Yep, at 6am, security was *so important* to TSA that they couldn’t be bothered to make sure the machines were clean before turning them on.

    How to tell the TSA how to do its job? Oh, let me count the ways…

    1. And these are the people who are maintaining these machines to be certain they are working safely? How long before someone is injured? I certainly would not trust my safety to these incompetent pizza box recruits.

  4. I have a metal shoulder replacement and cannot raise my arm to the height required for the scanner. Thus, I need a pat-down at each security point. Some TSA agents are polite, understanding and helpful, but there are those who cannot/will not believe that my arm just will not go over my head. Next trip my arm needs to be in a sling and I just can’t WAIT to see how the screeners react to that 🙁

    1. In almost every airport from which I fly there is a metal detector right alongside the invasive and irradiating scanner. If you tell them you cannot lift your arm over your head, they invariably send you through the metal detector and practically never pat you down. If someone requires that you attempt to raise your arm, do so to the last comfortable angle and then wince. In your case, of course they would probably deny you the use of the metal detector. If they do proceed to pat down, remind them that you have a prosthesis and that it is painful. For many many others, this is a workable alternative to receiving unnecessary irradiation or invasive body searching. MD flyer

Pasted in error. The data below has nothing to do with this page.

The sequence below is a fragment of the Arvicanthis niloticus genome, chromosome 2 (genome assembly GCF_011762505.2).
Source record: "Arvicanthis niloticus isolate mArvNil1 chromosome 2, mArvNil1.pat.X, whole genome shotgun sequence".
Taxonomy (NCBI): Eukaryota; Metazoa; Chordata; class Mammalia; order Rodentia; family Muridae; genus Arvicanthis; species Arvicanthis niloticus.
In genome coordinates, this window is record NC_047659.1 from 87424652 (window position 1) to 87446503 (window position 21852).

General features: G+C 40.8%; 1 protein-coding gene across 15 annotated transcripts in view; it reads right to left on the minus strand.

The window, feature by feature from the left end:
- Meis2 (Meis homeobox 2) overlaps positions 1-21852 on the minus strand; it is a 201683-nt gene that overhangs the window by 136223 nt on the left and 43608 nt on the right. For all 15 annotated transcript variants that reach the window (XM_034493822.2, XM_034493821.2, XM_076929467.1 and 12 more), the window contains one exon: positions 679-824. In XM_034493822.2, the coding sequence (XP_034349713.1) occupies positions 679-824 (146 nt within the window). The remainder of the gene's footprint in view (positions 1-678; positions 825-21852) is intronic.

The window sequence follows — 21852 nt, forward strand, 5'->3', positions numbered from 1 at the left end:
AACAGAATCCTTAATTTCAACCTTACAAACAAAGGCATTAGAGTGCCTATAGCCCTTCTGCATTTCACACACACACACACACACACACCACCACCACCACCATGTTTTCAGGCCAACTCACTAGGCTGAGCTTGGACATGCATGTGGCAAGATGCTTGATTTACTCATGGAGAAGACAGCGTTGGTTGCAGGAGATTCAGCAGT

5. I usually have no issues when I ask for an opt-out… but I am noticing an increasing amount of not-so-subtle questioning (designed to suggest that I am not behaving appropriately) when I ask. On a previous trip, I was asked why I did not want to go through the metal detector… and specifically if I had a medical condition. I responded “no” and left it at that. Yesterday, upon going from DEN to MCO, the first response when I asked for the opt-out was “Oh, you can’t… oh.. okay.” He then radioed for a male assist and ignored me. And the best part was the agent who actually frisked me. When he walked up, he said, “So, you’re refusing to walk through the metal detector?” I responded, “yes.” I’m sure his choice of words is no mistake; there clearly is a formal or informal (or maybe both) coaching of the agents to suggest that passengers who opt out are unacceptably defiant and difficult (as Chris has alluded to in his posts). This is one reason I keep doing it. 🙂